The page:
The top seeds have hit the water for Round Three of the Girls Make Your Move Women's Pro at Manly Beach. It was an exciting day of competition with the world's best surfers tackling stormy, three-foot peaks for the second Qualifying Series (QS) 6000-level event for the year.
The high quality of surfers competing at Manly this week was no more evident than in Heat 1 of Round Three when current women's World Champion Tyler Wright paddled out to compete. In Wright's first heat of 2017, she looked calm and composed as she cruised through to Round Four in second place. However, it was an on-fire Dimity Stoyle who won the heat, with her fearless approach to attacking the lip. The former Championship Tour (CT) surfer looked comfortable against the champ and posted an excellent 8.50 single-wave score (out of a possible 10) on her way to victory.
"I love having heats like that," Stoyle said. "It was a real challenge for me but I think that is what I need to succeed -- to be challenged. I've been on the CT before so I know what it takes to beat those big names. It's all about being on the best waves and that is what I have been working on, staying patient and taking the best waves."
After suffering a disappointing early-round loss at her home event in Newcastle last week, Philippa Anderson has re-set and adjusted her focus towards the Girls Make Your Move Women's Pro. Seeking redemption, Anderson reveled in the tricky beachbreak peaks of Manly to post a solid heat total of 15.43 (out of a possible 20) and win the heat.
"I was super bummed with my performance at Newcastle," she said. "I was feeling good before that event, it just didn't go my way. As an athlete, these things happen and you have to just move on and re-focus. I've put it behind me and come into this event feeling really relaxed. The free-surfs have been super busy, so surfing a heat was nice to be able get out there and have some space and get the waves I wanted. It was really fun."
Having won the Australian Open of Surfing in 2012, Sally Fitzgibbons is no stranger to competing at Manly. Having worked on heat strategy and fitness over the off-season, Fitzgibbons loves these early QS 6,000 events, as they allow a CT-style atmosphere without the pressure of locking down valuable CT ratings points.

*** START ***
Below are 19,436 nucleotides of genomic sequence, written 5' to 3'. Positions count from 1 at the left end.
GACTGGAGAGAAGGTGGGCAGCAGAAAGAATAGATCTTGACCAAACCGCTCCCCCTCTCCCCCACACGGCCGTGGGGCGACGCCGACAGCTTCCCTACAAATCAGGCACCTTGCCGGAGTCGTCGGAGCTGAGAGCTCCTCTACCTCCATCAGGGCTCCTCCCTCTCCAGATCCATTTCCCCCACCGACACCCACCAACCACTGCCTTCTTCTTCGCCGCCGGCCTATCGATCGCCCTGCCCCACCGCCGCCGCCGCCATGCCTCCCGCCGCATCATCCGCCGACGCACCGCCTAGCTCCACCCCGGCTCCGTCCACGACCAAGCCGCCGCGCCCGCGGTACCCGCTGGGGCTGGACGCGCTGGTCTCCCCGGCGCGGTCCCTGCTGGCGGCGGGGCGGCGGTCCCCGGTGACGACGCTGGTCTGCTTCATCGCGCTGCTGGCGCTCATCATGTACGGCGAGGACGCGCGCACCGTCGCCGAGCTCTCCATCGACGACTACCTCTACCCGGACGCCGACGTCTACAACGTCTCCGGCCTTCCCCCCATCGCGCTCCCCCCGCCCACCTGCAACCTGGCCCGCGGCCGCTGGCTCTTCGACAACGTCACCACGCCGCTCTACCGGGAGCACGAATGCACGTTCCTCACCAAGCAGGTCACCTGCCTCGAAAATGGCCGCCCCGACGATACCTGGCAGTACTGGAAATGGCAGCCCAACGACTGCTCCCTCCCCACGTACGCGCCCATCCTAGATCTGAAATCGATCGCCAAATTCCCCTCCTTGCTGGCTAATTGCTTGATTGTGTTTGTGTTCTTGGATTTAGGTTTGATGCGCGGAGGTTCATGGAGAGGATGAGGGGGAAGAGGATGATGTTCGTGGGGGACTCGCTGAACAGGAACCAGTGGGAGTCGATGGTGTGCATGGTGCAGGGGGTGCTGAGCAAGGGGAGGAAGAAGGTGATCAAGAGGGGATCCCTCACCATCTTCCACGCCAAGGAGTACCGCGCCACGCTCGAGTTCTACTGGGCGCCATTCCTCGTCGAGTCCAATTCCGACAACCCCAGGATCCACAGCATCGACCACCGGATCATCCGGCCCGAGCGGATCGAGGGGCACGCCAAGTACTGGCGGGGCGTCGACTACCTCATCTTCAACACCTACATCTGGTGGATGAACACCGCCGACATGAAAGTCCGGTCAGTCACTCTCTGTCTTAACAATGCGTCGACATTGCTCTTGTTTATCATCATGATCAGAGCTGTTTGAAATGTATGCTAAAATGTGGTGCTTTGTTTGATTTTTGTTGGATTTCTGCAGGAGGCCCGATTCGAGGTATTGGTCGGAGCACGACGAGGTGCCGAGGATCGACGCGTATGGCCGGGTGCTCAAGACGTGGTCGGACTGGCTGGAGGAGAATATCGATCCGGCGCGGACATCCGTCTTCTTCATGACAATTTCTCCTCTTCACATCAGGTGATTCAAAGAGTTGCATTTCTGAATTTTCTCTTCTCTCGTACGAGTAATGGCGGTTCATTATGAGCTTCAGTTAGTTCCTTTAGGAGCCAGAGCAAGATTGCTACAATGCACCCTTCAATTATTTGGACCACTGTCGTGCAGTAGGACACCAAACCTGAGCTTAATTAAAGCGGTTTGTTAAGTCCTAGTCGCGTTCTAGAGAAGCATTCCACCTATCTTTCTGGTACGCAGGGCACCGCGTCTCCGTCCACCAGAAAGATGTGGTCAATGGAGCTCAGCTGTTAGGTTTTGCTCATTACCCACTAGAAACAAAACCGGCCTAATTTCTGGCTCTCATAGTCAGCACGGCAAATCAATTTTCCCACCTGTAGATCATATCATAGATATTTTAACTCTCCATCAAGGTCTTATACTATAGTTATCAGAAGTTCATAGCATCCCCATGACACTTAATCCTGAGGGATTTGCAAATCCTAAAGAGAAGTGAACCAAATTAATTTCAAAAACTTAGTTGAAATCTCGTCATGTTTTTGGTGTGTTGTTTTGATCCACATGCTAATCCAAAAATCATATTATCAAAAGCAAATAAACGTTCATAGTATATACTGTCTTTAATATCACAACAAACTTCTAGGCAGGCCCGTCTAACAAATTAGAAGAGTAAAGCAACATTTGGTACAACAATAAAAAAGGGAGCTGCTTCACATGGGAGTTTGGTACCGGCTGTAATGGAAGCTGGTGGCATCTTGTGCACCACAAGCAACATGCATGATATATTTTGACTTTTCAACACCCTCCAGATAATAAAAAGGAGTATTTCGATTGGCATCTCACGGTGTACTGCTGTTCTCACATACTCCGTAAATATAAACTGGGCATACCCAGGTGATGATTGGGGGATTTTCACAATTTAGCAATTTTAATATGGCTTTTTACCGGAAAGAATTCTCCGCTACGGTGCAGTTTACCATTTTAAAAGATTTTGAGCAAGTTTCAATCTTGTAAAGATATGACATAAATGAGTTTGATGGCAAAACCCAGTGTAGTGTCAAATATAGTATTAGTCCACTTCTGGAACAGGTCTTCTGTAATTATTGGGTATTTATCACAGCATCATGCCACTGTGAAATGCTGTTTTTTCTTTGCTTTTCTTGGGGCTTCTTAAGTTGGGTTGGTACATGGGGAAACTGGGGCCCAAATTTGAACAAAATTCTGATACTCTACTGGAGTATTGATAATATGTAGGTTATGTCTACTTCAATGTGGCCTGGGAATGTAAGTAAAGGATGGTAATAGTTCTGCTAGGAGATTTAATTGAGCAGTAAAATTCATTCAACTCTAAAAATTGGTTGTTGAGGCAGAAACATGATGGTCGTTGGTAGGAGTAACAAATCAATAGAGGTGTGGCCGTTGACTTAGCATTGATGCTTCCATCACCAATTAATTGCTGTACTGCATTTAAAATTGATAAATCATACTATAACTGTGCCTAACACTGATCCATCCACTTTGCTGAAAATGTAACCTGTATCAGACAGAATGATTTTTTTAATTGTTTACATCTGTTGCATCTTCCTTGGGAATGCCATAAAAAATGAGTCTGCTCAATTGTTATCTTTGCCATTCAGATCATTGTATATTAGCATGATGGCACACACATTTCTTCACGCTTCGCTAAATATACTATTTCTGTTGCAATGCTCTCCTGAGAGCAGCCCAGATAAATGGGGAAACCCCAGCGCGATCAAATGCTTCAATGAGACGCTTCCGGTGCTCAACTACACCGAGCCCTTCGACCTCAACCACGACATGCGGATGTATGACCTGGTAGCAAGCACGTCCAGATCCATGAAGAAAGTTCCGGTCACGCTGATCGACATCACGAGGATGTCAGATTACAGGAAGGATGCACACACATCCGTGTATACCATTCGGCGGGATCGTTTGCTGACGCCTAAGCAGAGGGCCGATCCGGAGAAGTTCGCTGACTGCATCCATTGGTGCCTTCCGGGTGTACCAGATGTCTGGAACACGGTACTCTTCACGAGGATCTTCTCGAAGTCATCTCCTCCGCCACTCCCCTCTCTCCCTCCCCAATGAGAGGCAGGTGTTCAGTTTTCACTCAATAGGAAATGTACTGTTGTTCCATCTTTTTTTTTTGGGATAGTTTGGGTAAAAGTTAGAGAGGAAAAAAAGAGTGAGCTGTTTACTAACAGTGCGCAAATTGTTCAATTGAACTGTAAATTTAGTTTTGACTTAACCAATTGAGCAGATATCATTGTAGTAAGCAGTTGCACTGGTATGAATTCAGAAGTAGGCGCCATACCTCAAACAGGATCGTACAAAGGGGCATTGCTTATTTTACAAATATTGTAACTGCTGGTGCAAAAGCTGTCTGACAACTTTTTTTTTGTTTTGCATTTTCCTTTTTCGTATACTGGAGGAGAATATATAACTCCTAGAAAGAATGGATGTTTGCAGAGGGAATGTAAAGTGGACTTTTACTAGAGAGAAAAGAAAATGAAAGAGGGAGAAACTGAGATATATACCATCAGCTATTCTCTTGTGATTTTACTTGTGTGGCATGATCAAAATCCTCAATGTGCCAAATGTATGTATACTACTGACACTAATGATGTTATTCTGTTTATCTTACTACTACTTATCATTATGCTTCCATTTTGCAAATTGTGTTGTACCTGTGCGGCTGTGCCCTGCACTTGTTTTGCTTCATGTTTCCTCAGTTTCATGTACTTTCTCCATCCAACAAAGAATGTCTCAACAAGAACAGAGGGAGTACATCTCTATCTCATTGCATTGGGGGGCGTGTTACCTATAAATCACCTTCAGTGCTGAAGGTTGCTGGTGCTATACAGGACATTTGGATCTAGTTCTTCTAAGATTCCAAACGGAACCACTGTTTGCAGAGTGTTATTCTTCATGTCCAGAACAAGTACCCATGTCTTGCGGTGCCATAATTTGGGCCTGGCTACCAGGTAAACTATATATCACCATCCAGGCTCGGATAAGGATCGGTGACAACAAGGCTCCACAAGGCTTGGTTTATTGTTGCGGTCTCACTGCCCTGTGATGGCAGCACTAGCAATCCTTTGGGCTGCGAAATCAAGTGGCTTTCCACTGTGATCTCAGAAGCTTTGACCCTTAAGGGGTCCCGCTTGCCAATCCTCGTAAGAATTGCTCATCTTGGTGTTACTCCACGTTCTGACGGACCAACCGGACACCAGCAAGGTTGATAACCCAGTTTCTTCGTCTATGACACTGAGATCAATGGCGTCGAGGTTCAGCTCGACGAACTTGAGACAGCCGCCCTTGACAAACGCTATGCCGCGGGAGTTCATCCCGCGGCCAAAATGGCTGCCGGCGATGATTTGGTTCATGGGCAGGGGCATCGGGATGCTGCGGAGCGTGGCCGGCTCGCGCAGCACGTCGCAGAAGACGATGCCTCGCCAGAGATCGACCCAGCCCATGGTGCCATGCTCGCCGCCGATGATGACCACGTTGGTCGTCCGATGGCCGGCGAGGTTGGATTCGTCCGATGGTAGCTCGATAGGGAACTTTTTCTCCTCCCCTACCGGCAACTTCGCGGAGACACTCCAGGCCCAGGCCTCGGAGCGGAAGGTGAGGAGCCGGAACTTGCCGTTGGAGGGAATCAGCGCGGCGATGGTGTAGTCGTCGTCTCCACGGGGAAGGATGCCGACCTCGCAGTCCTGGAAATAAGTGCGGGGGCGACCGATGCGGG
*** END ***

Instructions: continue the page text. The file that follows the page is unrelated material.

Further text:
"These events are so important in the lead up to Snapper and the Roxy Pro," Fitzgibbons said. "There are a lot of things that we work on in the off-season that can't be tested unless you are surfing a real heat. Having a lower stress environment to run through heats is really beneficial. Real time heat surfing is the most important practice and I feel like I'm building and building towards Snapper."
Sage Erickson was a clear standout in Newcastle last week, finishing the event in equal-third place. Erickson's solid run of performances continued in Round Two at Manly as the silky-smooth Californian ripped the A-frame wedges to pieces. Erickson's performance didn't go unnoticed, as she posted the highest single-wave score and heat total of the event so far, a 9.33 and a 17.50.
"That was really fun out there," Erickson said. "In the past I haven't done the best here, especially when it's been really small. Today there were some decent sized waves coming through and a lot of options. Having plenty of opportunity is important especially with the caliber of girls in this contest -- no heat is an easy one."
Once women's Round Three was complete, the top seeds of the Men's Australian Open of Surfing hit the water. The opening heat of the Round Two featured No. 1 seed Julian Wilson, and he didn't disappoint. After the current World No. 8 was eliminated early at Newcastle, he came to Manly with his A-game. Wilson scored an excellent 8.00-point ride for a massive floater on his backhand then backed it up with a perfect 10.00 for an insane alley-oop-to-air-reverse combination, showing the judges he meant business.
"The waves are really fun today and it looks as if it's going to keep coming all week," Wilson said. "It feels good to make my first heat of the year -- I'm taking this event as seriously as a CT event. It's important to get a good start to the season here. Once we get deeper into the draw it goes to man-on-man heats so it's a great warmup for the CT season."
Similarly to Wilson, North Narrabeen's Davey Cathels didn't have great success at Newcastle. The former CT competitor comes into the Australian Open of Surfing unlike any other event on the calendar, because he is surfing 15 minutes from his own home. Cathels' comfort was obvious on his way to posting an excellent heat total of 15.87 including a massive forehand straight air.
"I don't surf at Manly often, but I definitely feel most comfortable at this event," he said. "I didn't do very well at Newcastle so to get an excellent score and solid heat total is awesome and helps build my confidence. It's so good sleeping in your own bed, cooking at home and being in familiar surroundings while surfing a big event like this."